Sarcasm aside, as historian Eric Williams has stated, ‘The colonial system was the spinal cord of the commercial capitalism of the mercantile epoch.’ James Watt’s coal-guzzling steam engine was one product of this arrangement. Watt, Washington Alcott writes, ‘expressed eternal gratitude to the West Indian slave owners who directly financed his famous steam engine. Their money allowed him to take his designs from the drawing-board to the factory.’ Other direct and indirect links abound, but the conclusion is certain — industrial capitalism has no interest in lifting people out of poverty, and why should it?

Myth 2: “While the Pope bemoans the burning of coal, oil and gas he does so without recognizing that increasing energy consumption in developing countries is a precondition for poverty reduction. He seems to have no understanding of trade-offs — or the fact that pretty much all the projected future carbon emissions increases will come from the developing world.”

There is certainly a major sleight of hand in discussing ‘future carbon emissions increases’, without mentioning the intensification of poverty which is projected to occur, and already is occuring, due to existing high-energy lifestyles in the west. That’s one major trade off which Lynas, Nordhaus and Shellenberger would rather not discuss. Mainly because they consistently fail to address inequities in the present.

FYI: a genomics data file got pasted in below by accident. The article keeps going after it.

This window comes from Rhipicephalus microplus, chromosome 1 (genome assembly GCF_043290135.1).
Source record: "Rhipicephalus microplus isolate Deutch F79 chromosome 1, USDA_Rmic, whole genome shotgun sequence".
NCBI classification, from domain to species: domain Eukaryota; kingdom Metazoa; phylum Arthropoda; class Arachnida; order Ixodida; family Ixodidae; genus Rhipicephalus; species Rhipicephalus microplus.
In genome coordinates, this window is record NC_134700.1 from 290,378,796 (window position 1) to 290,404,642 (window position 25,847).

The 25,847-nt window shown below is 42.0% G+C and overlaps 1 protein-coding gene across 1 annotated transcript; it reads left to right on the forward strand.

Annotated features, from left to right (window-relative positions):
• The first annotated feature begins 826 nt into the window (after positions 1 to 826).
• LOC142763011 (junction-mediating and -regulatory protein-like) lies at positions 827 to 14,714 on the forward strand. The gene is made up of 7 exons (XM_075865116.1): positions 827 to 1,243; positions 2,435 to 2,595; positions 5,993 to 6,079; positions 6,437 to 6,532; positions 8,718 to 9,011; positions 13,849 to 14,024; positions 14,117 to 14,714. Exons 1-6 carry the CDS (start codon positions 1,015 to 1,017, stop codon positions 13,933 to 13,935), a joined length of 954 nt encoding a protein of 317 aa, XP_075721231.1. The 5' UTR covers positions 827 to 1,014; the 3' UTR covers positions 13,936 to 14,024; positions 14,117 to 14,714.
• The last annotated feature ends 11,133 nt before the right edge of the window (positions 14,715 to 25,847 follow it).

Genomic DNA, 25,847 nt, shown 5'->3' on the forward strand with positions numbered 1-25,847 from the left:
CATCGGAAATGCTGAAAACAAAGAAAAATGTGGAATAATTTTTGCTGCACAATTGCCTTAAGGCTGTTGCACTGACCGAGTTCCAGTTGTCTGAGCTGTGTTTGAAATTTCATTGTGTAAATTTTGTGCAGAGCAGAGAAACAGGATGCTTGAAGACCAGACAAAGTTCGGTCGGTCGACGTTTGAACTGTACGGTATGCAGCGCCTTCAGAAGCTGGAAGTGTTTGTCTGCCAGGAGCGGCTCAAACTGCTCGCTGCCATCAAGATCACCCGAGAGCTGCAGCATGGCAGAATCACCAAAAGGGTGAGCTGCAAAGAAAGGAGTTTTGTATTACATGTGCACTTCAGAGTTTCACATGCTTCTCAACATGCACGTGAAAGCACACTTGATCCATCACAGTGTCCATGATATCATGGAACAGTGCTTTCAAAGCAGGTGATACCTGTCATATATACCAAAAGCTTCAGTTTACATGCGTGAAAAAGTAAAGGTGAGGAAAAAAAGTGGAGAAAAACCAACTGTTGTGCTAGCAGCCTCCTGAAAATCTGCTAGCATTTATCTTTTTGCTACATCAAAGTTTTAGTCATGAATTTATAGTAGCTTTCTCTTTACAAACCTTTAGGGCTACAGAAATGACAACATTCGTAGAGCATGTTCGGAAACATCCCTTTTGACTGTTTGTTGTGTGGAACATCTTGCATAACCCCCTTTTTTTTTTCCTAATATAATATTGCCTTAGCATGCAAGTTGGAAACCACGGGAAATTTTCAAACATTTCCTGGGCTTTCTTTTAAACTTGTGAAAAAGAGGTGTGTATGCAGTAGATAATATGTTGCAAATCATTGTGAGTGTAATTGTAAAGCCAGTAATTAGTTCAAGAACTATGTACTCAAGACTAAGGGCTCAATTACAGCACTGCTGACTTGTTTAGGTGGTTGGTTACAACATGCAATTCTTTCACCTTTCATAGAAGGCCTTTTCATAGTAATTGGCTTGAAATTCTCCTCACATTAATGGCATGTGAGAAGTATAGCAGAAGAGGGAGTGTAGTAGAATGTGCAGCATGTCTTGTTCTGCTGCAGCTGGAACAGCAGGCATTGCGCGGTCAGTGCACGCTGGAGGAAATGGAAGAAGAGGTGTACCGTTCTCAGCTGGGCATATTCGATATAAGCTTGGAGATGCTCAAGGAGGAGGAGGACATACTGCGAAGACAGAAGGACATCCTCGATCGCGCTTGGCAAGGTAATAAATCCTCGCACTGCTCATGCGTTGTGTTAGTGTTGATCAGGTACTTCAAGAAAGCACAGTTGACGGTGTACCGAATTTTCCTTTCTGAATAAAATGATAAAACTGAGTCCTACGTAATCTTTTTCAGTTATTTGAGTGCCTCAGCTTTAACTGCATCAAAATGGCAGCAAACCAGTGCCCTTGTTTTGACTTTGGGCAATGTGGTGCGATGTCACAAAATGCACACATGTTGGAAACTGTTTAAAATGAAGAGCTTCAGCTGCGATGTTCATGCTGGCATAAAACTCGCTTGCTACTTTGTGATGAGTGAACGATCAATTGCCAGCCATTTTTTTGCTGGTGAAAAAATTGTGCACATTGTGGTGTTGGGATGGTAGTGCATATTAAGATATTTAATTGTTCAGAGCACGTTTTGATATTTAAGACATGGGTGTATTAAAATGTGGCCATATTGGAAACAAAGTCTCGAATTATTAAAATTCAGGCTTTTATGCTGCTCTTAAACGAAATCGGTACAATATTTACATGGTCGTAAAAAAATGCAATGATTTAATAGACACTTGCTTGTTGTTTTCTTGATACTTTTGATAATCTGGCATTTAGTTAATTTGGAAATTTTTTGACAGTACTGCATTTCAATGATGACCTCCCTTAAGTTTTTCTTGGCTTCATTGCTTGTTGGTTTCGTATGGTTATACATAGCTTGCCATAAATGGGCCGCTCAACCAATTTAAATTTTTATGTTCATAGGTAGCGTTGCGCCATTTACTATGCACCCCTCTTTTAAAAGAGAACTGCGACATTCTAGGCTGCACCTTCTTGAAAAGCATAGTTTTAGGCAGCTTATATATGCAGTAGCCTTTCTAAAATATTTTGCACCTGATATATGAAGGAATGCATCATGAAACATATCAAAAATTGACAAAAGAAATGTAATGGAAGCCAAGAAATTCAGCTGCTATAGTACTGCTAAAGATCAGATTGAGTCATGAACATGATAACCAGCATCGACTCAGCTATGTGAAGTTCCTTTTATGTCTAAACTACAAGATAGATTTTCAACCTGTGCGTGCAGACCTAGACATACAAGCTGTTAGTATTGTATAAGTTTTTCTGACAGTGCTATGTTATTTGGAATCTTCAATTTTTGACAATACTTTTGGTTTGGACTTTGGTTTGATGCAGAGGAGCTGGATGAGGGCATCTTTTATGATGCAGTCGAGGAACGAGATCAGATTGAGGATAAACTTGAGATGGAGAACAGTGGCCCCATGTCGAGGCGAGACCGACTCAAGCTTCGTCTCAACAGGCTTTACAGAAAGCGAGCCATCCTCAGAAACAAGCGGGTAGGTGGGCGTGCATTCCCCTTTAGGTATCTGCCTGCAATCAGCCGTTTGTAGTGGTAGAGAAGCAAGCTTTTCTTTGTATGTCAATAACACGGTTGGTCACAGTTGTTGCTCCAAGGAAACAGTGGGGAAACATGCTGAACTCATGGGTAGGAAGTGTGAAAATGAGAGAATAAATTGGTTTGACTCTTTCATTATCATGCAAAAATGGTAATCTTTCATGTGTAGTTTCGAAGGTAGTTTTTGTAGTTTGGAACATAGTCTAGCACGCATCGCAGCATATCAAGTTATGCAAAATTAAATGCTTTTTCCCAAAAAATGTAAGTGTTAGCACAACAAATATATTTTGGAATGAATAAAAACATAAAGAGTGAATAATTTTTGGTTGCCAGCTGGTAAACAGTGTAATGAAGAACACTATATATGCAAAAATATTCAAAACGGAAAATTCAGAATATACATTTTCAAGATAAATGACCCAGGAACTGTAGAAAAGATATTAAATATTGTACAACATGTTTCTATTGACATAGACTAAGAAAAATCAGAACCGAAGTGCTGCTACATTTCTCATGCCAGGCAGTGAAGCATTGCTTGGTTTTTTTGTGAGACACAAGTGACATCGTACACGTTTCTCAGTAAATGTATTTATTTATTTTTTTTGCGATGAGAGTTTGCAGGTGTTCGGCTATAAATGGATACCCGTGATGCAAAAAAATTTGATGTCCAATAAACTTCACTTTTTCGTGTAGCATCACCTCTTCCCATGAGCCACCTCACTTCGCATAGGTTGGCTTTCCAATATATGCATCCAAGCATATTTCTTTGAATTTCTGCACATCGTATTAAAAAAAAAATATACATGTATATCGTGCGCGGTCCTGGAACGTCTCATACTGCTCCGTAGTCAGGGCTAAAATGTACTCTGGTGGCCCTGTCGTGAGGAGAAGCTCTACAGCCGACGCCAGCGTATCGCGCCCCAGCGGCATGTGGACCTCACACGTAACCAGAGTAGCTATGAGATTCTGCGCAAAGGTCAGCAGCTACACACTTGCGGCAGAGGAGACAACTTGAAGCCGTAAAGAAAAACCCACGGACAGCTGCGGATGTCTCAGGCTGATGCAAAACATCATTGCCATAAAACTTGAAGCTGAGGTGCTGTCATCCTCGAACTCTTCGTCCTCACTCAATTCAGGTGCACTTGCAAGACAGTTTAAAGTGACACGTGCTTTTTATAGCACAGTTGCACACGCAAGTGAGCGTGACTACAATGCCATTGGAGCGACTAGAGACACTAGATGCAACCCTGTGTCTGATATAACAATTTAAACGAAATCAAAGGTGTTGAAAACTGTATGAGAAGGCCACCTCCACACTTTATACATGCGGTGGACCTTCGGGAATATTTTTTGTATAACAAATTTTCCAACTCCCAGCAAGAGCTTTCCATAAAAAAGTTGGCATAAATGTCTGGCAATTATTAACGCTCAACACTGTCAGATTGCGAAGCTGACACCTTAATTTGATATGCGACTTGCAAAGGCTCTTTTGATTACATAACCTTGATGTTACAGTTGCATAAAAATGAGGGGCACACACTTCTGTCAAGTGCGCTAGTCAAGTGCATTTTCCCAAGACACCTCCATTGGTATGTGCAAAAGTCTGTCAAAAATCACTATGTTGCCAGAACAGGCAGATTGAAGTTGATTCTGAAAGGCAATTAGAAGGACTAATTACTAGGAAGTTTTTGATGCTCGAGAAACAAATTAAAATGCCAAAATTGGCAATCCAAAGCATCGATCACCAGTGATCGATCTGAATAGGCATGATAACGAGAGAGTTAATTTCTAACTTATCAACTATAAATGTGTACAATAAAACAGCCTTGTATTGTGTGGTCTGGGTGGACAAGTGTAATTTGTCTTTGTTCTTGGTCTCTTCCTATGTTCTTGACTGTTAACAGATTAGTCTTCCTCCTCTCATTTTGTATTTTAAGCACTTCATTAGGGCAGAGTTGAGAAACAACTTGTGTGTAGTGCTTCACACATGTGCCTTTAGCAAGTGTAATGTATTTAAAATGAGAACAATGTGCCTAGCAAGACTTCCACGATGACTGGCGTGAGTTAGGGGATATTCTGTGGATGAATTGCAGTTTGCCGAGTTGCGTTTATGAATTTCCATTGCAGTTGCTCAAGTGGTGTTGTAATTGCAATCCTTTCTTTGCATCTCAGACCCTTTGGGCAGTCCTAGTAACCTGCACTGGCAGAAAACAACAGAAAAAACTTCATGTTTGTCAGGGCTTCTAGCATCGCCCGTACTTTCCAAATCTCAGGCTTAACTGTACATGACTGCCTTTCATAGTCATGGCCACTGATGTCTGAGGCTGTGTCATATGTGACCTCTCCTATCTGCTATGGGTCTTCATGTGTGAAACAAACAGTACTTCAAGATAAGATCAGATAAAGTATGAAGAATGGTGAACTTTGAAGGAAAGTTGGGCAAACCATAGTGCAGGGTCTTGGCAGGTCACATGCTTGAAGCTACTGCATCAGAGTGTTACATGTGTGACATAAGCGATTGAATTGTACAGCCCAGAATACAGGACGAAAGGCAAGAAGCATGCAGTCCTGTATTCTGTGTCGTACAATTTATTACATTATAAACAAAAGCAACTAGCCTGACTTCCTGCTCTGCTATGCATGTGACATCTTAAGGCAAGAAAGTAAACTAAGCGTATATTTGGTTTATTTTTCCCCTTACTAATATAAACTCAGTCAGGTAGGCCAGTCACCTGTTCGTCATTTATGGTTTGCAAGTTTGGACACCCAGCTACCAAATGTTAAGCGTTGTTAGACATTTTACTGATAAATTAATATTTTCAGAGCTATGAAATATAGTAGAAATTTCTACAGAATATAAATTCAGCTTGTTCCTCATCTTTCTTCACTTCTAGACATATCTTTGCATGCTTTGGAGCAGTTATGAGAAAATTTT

Either way, is energy consumption really a precondition for poverty reduction? Ecomodernists’ shortsighted faith in the ability of industrialisation, urbanisation and high-energy lifestyles to reduce poverty and fertility rates ignores the possibility of other alternatives which might not follow the planet-destroying path of the West. After all, with just a minority of the planet living the high-energy urbanised lives so admired by the authors, humanity’s (read primarily: the West’s) footprint is already far exceeding planetary boundaries.

Without denying that there may be correlations between energy consumption and poverty reduction, given ecological constraints one wonders what motivates the ecomodernists to jump to support the western lifestyle when, for example, they could look at the state of Kerala in India which obtains the same development indicators as many so-called developed states, without the same high-income, high-consumption lifestyle. For example, a paper in the reputable journal World Development states: